Suppose a Legal authority needs to be alerted when certain keywords are transmitted to a messaging server. For example, a user sends a message to another user that he is planning a bombing, the “bombing” needs to create an alert on the messaging server, and the legal authority needs to be sent a encryption of the message thread.

If the messages between the users are encrypted using semantic means, then the messaging server cannot make any alerting decisions as it cannot decrypt the messages. Our goal here is to ensure that the messaging server provide a way to test whether a keyword has been transmitted between the users, without revealing the content of the messages. This can only be achievable by the legal authority providing a list of keywords to the message server that can be used, as well messaging server needs to have access to both the encryption and decryption key of the user’s messages.

To do so, a user encrypts messages between users and messaging server using a standard public key cryptosystem and saves it in his database. The messages are appended with a Public-Key Encryption with keyword Search (PKS) of each keyword. For example, User Steve sends Peter a message $M$ with words $W_1$, $W_2..W_m$, then the trusted messaging server create:
$E_{A_{pub}}(Message)\ \parallel PKS(A_{pub},\ W_1)\parallel \dots \parallel PKS(A_{pub},\ W_m)$
Where $\parallel$ denotes concatenation and $E_{A_{pub}}$ is the public key of the legal authority (Alice). The reason for this form of encryption is so that the legal authority can provide a trapdoor $T_w$ to the messaging server to test whether a certain keyword has been used. Given a searchable encryption for a keyword $PKS(A_{pub},\ \ W^)$ and a trapdoor $T_w$ the messaging server can determine is $W=W^$ , if it’s the case that $W\neq W^$ then the messaging server does not learn any information about the word. It’s also quite interesting to note that this is not a very communitive scheme, as the searchable encryption (PKS) is constructed only using the public key of the legal authority.

### Definitions

Throughout this section we will refer to a negligible function as $f\mathrm{:}\mathrm{\ }\mathbb{R}\to \mathrm{[}0,\ 1]$ where $f\left(s\right)<1/g(s)$ for any polynomial $g$ and sufficiently large $s$. I will start by defining a searchable public key encryption scheme (PKS) where the public key refers to the cyphertext created by the messaging server  using the public key of the legal authority , and the searchable encryption scheme (PKS) does not reveal any information about the message.

Our goal is to enable the legal authority to send a short secret key ($T_w$) for a specific word to the messaging server, so that the messaging server can locate all messages that have this keyword without revealing the word $W$. The secret key ($T_w$) produced by the legal authority is based on the private key, and the messaging server send the message containing the words back to the legal authority, encrypted using the corresponding public key.

Definition 1.1: The following polynomial time randomized algorithms are part of a non-interactive searchable encryption scheme (PKS).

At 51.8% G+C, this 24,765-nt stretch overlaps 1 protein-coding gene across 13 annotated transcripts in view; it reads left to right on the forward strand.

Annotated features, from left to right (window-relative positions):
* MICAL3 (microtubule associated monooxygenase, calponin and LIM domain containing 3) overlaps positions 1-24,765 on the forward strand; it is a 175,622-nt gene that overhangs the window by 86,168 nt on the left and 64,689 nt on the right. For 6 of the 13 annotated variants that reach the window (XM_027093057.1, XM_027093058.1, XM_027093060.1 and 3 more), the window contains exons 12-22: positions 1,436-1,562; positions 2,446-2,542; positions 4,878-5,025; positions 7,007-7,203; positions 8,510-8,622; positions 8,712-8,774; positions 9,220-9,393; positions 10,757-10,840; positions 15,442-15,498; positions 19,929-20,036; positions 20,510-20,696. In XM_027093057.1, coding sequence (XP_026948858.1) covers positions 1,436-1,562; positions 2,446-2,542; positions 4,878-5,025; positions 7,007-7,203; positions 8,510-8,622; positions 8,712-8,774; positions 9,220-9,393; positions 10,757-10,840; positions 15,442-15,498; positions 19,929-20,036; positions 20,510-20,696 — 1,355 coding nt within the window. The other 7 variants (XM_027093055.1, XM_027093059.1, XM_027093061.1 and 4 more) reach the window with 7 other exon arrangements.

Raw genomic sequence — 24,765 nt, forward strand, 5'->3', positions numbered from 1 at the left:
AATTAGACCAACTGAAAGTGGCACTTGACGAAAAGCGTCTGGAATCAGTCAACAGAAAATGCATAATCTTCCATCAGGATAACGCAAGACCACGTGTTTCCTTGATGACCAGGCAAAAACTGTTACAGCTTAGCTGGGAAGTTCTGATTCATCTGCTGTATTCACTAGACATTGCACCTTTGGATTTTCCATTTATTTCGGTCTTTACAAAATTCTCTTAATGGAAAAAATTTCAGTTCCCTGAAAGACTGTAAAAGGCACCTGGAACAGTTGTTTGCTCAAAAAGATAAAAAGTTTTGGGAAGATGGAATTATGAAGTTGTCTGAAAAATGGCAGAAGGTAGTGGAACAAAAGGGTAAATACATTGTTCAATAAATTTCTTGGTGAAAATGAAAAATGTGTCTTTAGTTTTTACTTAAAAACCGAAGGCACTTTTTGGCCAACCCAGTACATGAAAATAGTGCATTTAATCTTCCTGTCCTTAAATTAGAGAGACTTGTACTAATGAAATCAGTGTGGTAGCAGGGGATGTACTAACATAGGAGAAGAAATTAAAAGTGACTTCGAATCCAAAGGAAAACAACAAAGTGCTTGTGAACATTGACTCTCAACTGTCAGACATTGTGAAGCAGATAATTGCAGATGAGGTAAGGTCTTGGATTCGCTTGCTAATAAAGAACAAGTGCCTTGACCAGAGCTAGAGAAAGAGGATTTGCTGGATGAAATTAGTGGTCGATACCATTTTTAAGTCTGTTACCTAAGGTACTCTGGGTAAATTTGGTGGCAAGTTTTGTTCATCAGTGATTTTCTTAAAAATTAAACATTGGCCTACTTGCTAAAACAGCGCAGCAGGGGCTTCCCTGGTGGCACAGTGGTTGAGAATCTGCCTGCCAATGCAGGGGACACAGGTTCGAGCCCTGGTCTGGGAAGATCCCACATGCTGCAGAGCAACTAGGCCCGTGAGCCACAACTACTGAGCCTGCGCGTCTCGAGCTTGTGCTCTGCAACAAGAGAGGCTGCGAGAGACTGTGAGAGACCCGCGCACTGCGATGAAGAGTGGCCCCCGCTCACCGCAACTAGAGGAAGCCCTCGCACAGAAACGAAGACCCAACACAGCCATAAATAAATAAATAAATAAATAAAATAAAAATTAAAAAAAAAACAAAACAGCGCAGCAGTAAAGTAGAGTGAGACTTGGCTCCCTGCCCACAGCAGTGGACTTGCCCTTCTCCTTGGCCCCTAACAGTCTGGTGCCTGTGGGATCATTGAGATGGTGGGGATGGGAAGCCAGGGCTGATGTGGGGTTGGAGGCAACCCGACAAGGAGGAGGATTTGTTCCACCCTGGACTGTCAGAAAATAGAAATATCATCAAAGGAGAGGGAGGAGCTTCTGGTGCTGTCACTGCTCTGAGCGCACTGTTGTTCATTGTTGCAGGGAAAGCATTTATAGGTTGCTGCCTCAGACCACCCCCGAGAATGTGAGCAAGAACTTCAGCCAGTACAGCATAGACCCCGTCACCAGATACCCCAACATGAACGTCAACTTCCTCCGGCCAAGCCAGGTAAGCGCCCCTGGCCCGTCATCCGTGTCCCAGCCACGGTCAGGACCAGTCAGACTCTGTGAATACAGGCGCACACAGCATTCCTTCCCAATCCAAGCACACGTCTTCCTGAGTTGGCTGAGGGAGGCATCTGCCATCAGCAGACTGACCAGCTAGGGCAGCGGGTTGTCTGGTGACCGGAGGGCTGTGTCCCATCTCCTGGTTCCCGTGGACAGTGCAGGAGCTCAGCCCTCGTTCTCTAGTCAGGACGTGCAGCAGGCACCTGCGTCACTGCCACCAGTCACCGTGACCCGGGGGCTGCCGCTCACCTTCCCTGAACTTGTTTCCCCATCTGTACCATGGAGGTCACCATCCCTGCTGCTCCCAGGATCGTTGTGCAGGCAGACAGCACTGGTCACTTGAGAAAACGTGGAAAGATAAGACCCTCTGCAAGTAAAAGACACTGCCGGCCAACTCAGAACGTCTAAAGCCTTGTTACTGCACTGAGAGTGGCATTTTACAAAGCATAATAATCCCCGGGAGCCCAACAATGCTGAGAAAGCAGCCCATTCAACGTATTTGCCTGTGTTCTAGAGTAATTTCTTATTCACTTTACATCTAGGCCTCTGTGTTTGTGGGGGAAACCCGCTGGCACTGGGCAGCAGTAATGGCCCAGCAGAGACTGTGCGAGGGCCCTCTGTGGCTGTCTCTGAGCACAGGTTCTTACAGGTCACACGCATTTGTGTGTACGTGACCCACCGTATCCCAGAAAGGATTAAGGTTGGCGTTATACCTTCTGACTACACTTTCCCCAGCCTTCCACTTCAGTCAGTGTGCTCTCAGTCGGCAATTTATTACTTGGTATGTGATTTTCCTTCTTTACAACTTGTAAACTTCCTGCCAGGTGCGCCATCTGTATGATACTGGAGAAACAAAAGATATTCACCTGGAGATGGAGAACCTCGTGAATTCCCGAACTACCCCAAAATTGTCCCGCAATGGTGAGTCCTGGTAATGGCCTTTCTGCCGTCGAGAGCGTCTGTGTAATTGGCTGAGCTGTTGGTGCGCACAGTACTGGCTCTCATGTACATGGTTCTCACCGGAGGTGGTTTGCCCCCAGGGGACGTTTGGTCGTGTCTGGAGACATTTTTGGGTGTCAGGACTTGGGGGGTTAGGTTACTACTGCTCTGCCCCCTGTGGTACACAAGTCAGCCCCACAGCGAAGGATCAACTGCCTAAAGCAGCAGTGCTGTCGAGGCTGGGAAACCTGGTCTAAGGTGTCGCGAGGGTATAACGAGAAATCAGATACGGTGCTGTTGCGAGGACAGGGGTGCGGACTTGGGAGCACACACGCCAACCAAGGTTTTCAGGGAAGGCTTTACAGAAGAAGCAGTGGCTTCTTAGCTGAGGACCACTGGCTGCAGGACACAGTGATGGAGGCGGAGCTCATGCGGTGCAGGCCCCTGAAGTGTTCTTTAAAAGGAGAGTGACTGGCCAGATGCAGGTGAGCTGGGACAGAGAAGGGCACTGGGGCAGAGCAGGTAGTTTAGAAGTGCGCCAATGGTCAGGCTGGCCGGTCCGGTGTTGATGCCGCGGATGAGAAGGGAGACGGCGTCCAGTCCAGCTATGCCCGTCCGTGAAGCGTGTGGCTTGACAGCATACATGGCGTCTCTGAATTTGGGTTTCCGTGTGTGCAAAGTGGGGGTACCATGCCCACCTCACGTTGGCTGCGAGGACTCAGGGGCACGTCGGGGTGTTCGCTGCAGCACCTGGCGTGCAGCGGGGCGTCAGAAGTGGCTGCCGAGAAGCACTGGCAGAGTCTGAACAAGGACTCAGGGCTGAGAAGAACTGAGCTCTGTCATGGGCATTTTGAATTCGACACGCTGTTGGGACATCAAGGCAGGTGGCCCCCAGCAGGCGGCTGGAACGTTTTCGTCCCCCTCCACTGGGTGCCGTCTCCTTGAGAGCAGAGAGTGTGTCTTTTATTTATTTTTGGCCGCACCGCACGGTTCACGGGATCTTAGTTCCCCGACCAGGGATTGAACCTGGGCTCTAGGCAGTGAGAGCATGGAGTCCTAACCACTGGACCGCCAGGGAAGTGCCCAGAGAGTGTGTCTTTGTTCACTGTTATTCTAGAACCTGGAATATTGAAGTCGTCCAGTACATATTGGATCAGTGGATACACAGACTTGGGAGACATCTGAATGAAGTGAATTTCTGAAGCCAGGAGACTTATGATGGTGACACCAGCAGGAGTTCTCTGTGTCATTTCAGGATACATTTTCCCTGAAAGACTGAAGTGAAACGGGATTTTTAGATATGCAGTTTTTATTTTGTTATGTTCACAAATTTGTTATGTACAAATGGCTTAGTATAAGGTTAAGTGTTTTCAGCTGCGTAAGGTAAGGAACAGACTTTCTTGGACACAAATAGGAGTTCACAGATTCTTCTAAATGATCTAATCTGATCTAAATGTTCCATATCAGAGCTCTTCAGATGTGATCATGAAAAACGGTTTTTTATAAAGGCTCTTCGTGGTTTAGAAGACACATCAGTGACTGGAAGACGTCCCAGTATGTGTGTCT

• $KeyGen(s)$: For a security parameter $s$ a corresponding public/private key pair is generated ($A_{priv},\ A_{pub})$ by the legal authority and the public key is sent to the messaging server.
• $PKS(A_{pub},\ W)$: For a word $W$ in the message, a searchable encryption (PKS) is generated using the public key $A_{pub}$ of the legal authority. We will denote the $PKS$ function as $S$
• $Trapdoor(A_{priv},\ W)$: Given the private key of the legal authority, a certain word $W$ produces a trapdoor $T_w$.
• $Test(A_{pub},\ S,\ T_W)$: Given the public key of the legal authority $A_{pub},\ \$and a searchable encryption $S$ on the messaging server, a trapdoor $T_w$ outputs yes’ if $W=W'$

The legal authority will run the $KeyGen$ algorithm and generate its public/ private key pairs, and then use the $Trapdoor$ function to generate a series of trapdoors for words $W_1..\ W_i$ that it wants to search for. The messaging server will then use the $Test$ function to determine whether a given message has a keyword $W_i$.

### Construction

For the definition above I will provide an efficient construction using bilinear maps based on a variant of the Decision Diffie-Hellman assumption with identity based encryption

We will use two groups $G_1,\ G_2$ of prime order $p$ and a bilinear map $e:G_1\times G_1\to G_2$ between the two groups. This map satisfies the following three properties where the size of $G_1$ and $G_2$ is determined by a security parameter:

• Computable: If you are given two elements in $G_1$ as $g,\ h$ then there exists a polynomial time algorithm to compute the map $e(g,\ h)$ in $G_2$
• Bilinear: for all integers in the prime order, we have a map $e(g^x,\ g^y)$ = $e(g,\ g)^{xy}$
• Non-degenerate: if $g$ is a generator of $G_1$ then the map $e(g,\ g)$ is a generator of $G_2$

From this we can build a non-interactive searchable encryption scheme based on bilinear maps. For this we will need two hash function, or random oracles in each group as:

$H_1:\{0,\ 1{\}}^*\to G_1$ and $H_2:G_2\to \{0,\ 1{\}}^{{log p\ }}$

Based on definition 1.1 we will construct the scheme using the same model based on the Dan Boneh Searchable Encryption Scheme: